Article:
Brevard County District 3 Commissioner John Tobia will introduce a County policy during a meeting on February 23 that would force first responder employees of Brevard County to be vaccinated, “in order to protect the public from COVID-19.”
Tobia said his proposal stems from a statement made by Maria Stahl of the Brevard County Health Department saying, “EMTs not being vaccinated could definitely result in the transmission of the virus which could result in the death of a resident.”
“Certain first responder employees of Brevard County, such as EMTs, who interact regularly with those members of the community who are at high risk of death from COVID-19, are considered a ‘direct threat’ to the public and may be required to vaccinate from the virus as a condition of employment,” said Tobia.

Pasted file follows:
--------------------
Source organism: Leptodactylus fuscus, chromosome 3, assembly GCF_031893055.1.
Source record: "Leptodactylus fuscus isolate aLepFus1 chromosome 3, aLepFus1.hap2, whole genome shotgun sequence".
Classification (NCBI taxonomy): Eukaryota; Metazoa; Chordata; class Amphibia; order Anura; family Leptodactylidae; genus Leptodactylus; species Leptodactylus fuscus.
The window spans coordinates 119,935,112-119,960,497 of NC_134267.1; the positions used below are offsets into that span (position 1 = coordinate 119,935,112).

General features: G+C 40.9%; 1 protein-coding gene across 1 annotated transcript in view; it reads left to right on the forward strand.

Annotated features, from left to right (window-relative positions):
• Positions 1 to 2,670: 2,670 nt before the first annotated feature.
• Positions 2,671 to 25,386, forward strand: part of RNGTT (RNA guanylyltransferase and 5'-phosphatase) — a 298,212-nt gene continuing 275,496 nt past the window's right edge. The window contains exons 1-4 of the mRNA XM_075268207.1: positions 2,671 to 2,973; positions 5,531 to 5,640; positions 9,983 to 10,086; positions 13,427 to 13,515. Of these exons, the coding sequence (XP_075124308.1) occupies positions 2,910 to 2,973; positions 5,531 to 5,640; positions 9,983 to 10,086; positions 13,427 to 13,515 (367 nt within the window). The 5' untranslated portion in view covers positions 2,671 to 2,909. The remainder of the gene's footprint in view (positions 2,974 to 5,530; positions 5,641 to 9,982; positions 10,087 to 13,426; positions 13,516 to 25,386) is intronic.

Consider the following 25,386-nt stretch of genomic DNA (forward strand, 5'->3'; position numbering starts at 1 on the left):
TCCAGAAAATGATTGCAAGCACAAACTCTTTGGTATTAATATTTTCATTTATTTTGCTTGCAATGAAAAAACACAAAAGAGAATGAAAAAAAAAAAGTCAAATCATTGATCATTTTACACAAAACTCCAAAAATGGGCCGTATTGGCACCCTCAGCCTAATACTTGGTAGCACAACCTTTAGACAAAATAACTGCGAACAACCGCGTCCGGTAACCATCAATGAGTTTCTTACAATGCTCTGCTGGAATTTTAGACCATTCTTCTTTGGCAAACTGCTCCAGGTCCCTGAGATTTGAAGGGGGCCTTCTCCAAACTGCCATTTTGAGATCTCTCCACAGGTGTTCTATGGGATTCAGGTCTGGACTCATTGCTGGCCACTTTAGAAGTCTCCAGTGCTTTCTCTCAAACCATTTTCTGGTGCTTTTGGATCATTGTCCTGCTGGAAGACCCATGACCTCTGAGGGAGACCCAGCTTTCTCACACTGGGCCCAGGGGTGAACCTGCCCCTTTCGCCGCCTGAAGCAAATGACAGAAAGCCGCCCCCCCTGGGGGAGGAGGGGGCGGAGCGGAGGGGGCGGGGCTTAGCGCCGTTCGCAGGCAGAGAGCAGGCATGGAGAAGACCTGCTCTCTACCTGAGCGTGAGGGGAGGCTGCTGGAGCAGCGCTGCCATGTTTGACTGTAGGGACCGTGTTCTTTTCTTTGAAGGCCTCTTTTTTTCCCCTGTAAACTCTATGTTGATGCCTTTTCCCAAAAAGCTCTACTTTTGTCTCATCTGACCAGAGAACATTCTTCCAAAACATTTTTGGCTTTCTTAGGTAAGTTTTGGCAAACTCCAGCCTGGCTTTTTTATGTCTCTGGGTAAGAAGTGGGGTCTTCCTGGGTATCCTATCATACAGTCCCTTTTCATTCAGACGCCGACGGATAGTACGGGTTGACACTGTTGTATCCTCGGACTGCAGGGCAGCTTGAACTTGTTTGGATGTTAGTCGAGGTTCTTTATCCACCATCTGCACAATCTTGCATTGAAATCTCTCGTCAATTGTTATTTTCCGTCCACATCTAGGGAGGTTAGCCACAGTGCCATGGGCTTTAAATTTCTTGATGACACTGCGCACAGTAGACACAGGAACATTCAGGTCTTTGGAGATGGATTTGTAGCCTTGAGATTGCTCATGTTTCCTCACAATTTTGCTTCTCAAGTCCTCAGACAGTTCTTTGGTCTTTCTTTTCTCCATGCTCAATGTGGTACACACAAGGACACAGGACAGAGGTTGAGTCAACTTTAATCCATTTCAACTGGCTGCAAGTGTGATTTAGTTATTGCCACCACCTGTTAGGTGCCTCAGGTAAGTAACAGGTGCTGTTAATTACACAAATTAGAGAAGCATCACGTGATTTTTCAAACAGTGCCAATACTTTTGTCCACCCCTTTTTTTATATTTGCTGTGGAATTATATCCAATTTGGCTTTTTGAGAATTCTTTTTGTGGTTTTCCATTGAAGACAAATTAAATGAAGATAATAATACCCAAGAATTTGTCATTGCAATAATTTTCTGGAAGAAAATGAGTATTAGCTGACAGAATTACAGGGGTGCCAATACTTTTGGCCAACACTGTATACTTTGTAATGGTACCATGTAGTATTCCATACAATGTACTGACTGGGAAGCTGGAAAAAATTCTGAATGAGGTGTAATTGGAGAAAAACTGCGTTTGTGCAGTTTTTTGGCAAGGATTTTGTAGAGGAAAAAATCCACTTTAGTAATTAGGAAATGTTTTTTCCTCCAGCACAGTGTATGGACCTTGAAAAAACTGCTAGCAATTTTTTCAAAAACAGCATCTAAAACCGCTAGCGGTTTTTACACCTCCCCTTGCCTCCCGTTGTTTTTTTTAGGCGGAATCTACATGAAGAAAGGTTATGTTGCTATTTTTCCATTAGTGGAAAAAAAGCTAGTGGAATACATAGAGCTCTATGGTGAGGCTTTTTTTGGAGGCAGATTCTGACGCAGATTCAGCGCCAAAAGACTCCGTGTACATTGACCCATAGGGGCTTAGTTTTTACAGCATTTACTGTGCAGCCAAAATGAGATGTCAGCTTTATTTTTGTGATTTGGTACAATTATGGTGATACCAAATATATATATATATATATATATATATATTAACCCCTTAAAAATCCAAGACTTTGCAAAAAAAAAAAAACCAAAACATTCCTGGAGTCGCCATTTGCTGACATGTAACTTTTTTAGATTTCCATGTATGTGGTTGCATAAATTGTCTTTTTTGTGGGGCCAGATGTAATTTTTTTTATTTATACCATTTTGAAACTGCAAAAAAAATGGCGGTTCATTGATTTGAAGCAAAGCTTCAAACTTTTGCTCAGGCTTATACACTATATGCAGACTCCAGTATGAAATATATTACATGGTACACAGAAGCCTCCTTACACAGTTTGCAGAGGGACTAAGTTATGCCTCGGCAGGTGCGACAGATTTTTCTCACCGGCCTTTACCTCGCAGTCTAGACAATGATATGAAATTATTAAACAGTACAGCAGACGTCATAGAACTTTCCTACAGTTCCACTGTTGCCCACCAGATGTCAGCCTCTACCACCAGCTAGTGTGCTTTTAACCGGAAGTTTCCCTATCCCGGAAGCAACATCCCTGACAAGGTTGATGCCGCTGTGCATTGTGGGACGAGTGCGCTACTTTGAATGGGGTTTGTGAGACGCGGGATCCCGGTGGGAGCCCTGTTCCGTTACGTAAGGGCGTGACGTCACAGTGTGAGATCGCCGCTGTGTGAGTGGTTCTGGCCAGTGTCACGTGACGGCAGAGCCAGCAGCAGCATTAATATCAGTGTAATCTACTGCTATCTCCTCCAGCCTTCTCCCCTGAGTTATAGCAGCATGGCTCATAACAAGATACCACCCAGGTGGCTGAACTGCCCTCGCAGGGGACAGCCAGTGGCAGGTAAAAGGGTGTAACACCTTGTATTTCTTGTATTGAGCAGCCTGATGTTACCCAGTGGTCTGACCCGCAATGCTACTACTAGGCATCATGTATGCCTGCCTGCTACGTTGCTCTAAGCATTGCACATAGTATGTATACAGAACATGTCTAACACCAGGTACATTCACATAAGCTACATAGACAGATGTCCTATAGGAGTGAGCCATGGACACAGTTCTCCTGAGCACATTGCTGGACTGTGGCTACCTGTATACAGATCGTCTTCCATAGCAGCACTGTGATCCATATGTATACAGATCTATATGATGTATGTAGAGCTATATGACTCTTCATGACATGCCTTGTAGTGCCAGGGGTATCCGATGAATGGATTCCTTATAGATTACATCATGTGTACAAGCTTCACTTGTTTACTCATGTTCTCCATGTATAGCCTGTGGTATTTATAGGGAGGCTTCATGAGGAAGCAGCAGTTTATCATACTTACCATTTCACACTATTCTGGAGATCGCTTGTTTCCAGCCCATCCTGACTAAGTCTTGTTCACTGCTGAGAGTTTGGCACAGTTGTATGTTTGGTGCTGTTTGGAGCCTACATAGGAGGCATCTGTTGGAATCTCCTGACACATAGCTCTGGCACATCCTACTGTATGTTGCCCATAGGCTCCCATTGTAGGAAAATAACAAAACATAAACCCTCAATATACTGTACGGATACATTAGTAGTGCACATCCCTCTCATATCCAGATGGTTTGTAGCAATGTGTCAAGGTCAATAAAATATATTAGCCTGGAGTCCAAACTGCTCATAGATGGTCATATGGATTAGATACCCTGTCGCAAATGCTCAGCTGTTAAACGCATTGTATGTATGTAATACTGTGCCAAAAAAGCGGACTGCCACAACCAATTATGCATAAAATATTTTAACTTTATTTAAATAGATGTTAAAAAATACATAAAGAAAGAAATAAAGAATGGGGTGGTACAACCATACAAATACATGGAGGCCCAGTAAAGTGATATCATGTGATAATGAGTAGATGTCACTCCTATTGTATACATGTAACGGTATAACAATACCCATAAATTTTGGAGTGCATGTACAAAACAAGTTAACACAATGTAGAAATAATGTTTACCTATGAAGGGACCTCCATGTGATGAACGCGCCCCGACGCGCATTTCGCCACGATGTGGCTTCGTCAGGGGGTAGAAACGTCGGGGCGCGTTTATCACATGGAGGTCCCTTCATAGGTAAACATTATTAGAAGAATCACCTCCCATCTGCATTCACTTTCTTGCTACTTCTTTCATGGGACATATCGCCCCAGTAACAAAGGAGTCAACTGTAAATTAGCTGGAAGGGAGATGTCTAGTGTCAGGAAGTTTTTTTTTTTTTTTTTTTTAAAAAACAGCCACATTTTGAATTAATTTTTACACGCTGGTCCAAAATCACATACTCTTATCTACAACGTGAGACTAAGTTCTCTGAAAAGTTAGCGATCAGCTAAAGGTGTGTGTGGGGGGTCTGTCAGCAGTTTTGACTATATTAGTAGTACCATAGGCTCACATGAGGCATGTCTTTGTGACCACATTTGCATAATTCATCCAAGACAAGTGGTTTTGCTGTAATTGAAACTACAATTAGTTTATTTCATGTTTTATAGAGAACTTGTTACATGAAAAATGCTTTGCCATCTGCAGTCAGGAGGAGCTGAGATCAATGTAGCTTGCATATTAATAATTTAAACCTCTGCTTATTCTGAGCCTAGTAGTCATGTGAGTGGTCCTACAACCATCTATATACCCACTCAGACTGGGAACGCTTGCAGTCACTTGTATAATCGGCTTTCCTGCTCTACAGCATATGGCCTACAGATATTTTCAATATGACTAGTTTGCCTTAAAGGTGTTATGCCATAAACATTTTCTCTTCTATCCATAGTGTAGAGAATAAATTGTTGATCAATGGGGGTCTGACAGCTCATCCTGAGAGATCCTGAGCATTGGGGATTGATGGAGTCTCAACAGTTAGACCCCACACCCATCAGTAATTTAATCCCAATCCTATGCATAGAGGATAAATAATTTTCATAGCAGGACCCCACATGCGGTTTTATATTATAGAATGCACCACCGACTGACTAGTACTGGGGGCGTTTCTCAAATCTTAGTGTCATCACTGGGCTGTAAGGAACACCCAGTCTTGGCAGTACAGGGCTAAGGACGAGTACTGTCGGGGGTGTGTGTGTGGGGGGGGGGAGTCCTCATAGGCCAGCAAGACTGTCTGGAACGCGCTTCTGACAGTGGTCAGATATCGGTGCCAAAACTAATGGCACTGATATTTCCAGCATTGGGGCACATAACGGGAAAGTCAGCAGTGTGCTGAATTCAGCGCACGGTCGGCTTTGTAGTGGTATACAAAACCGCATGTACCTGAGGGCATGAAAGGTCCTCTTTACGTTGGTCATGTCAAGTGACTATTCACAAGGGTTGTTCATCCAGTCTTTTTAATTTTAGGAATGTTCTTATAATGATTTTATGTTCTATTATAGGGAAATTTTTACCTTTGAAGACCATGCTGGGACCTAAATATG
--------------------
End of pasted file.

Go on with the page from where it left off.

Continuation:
“As Ms. Stahl pointed out, ‘in Brevard, 88 percent of deaths are to those over the age of 65 and 57 percent are those from long term care facilities. Brevard EMS responds very frequently to that age group and to facilities.’ ”
Tobia said that 66 percent of those employees who responded to a Brevard fire union survey said they would not take the vaccine.
This policy proposal will be discussed by the Brevard County Commissioners on Tuesday, February 23 at 9 a.m. during its regular meeting at the Brevard County government center.
Brevard County Commissioner Bryan Lober earlier offered a cash incentive to first responders to get the vaccine. He also advocated for a county wide mask mandate. Lober then said decisions on “necessary governmental action must be based upon science, data and expert epidemiological opinion, not upon lay opinion or political pressure.”